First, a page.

Chronic Fatigue Syndrome FAQ: "What is CFS?
Chronic fatigue syndrome (CFS) is an emerging illness characterized by debilitating fatigue (experienced as exhaustion and extremely poor stamina), neurological problems, and a variety of flu-like symptoms. The illness is also known as chronic fatigue immune dysfunction syndrome (CFIDS), and outside of the USA is usually known as myalgic encephalomyelitis (ME). In the past the syndrome has been known as chronic Epstein-Barr virus (CEBV).
The core symptoms include excessive fatigue, general pain, mental fogginess, and often gastro-intestinal problems. Many other symptoms will also be present, however they will typically be different among different patients. These include: fatigue following stressful activities; headaches; sore throat; sleep disorder; abnormal temperature; and others.
The degree of severity can differ widely among patients, and will also vary over time for the same patient. Severity can vary between getting unusually fatigued following stressful events, to being totally bedridden and completely disabled. The symptoms will tend to wax and wane over time. This variation, in addition to the fact that the cause of the disease is not yet known, makes this illness difficult to diagnose.
In addition to the official researchers' definition discussed below, patients and experienced clinicians have noticed symptom patterns that seem prominent in CFS. These are described in question 1.01 above, and also include the observations that cognitive dysfunction often increases over time (over several years), and that brain scans often show that blood flow to the brain is decreased.
CFS is defined somewhat differently by various medical groups in different countries. The 1994 research definition published by the U.S. Centers for Disease Control and Prevention recommends a step-wise approach for identifying CFS cases. The first step is to clinically evaluate the presence of chronic fatigue, i.e. "self-reported persistent or relapsing fatigue lasting 6 or more consecutive months".
Conditions that explain chronic fatigue should exclude a diagnosis of CFS. These are:
- "any active medical condition that may explain the presence of chronic fatigue ..." - any previous condition which might explain fatigue and which has not documentably come to an end; - "any past or current diagnosis of a major depressive disorder with psychotic or melancholic features; bipolar affective disorders; schizophrenia of any subtype; delusional disorders of any subtype; dementias of any subtype; anorexia nervosa; or bulimia"; - substance abuse within 2 years prior to onset; - severe obesity.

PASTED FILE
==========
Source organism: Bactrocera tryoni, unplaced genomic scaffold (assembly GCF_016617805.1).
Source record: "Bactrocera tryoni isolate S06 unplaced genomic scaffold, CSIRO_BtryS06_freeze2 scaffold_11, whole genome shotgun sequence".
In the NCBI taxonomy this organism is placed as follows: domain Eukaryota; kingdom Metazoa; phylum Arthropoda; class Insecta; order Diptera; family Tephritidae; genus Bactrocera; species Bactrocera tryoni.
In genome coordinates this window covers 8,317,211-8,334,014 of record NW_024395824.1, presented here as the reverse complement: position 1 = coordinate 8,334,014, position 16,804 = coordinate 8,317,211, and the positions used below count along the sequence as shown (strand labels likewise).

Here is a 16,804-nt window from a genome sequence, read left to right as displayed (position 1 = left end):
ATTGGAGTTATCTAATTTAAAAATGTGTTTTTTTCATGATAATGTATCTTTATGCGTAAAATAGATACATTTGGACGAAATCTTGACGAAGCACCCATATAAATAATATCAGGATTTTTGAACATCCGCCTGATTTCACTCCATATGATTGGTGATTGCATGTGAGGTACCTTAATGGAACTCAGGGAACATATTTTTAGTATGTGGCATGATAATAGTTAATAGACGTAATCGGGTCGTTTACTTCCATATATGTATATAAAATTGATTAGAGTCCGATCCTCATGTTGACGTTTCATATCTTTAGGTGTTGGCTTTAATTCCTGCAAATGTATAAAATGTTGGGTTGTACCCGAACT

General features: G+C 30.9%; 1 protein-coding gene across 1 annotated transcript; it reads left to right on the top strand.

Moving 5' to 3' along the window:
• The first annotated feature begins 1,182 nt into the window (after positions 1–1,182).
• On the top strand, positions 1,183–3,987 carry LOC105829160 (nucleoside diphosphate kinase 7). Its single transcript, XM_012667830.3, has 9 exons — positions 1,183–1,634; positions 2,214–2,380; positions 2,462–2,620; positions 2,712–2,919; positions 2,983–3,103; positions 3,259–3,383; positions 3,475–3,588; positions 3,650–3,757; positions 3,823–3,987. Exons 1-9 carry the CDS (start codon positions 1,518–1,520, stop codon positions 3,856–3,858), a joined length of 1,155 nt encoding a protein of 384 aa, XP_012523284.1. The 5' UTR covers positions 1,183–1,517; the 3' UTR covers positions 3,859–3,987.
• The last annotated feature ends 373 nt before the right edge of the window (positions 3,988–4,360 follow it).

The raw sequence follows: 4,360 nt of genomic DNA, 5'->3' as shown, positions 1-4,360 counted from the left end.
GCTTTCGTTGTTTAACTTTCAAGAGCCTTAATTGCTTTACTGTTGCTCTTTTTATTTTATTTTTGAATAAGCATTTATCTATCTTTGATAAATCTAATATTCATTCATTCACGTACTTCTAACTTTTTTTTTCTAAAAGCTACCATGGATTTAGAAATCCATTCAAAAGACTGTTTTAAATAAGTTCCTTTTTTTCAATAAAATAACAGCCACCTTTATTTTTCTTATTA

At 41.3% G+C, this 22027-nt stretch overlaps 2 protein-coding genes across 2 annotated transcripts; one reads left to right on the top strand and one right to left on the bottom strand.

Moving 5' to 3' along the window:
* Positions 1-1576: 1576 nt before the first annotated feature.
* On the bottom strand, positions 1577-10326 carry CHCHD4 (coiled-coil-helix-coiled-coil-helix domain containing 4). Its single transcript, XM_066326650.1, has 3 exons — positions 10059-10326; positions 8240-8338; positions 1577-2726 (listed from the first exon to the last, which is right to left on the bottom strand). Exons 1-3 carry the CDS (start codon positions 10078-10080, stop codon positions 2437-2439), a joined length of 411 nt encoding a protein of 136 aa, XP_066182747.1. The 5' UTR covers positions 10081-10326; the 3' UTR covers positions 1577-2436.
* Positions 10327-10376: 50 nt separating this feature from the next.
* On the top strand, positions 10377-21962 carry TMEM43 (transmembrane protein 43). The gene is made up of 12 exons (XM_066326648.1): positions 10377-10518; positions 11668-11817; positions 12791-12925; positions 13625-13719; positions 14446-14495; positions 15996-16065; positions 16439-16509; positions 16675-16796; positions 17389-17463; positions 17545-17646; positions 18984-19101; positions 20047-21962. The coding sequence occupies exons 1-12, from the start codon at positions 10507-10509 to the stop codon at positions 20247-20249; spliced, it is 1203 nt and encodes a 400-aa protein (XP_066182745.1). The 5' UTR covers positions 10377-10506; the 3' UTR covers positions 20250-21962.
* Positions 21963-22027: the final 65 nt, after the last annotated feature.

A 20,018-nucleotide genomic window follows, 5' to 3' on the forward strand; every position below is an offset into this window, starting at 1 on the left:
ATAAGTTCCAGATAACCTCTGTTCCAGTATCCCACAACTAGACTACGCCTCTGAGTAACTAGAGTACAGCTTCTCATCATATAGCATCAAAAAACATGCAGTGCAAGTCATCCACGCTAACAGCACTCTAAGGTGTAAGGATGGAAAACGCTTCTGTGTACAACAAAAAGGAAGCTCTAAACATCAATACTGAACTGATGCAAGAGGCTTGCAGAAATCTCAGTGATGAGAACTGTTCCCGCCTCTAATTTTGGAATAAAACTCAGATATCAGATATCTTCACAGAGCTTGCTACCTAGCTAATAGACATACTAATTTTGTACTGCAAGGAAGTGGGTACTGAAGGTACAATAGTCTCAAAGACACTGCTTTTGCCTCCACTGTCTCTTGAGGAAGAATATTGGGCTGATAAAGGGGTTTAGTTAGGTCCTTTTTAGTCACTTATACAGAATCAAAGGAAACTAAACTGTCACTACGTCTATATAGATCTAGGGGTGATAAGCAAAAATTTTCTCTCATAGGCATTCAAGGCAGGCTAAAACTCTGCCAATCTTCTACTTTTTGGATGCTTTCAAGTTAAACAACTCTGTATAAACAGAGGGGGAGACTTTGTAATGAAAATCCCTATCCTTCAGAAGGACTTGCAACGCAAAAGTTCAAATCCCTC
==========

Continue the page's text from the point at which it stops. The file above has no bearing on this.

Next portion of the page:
The following should not exclude a diagnosis of chronic fatigue:
- conditions which cannot be confirmed by lab tests, "including fibromyalgia, anxiety disorders, somatoform disorders, nonpsychotic or nonmelancholic depression, neurasthenia, and multiple chemical sensitivity disorder"; - any condition which might produce chronic fatigue but which is being sufficiently treated; - any condition which might produce chronic fatigue but whose treatment has already been completed; - any finding which on its own is not sufficient to strongly suggest one of the exclusionary conditions.
After the above criteria are met, the following core criteria for CFS are applied: "A case of the chronic fatigue syndrome is defined by the presence of the following:
1) clinically evaluated, unexplained persistent or relapsing chronic fatigue that is of new or definite onset (has not been lifelong); is not the result of ongoing exertion; is not substantially alleviated by rest; and results in substantial reduction in previous levels of occupational, educational, social or personal activities; and
2) the concurrent occurrence of four or more of the following symptoms, all of which must have persisted or recurred during 6 or more consecutive months of illness and must not have predated the fatigue:
- self-reported impairment in short term memory or concentration severe enough to cause substantial reduction in previous levels of occupational, educational, social or personal activities;
- sore throat;
- tender cervical or axillary lymph nodes;
- muscle pain;
- multi-joint pain without joint swelling or redness;
- headaches of a new type, pattern or severity;
- unrefreshing sleep;
- and post exertional malaise lasting more than 24 hours."
The journal citation for the CDC definition article is: Keiji Fukuda, Stephen Straus, Ian Hickie, Michael Sharpe, James Dobbins, Anthony Komaroff, and the International CFS Study Group. "The Chronic Fatigue Syndrome: A Comprehensive Approach to Its Definition and Study". Ann Intern Med. 1994;121:953-959."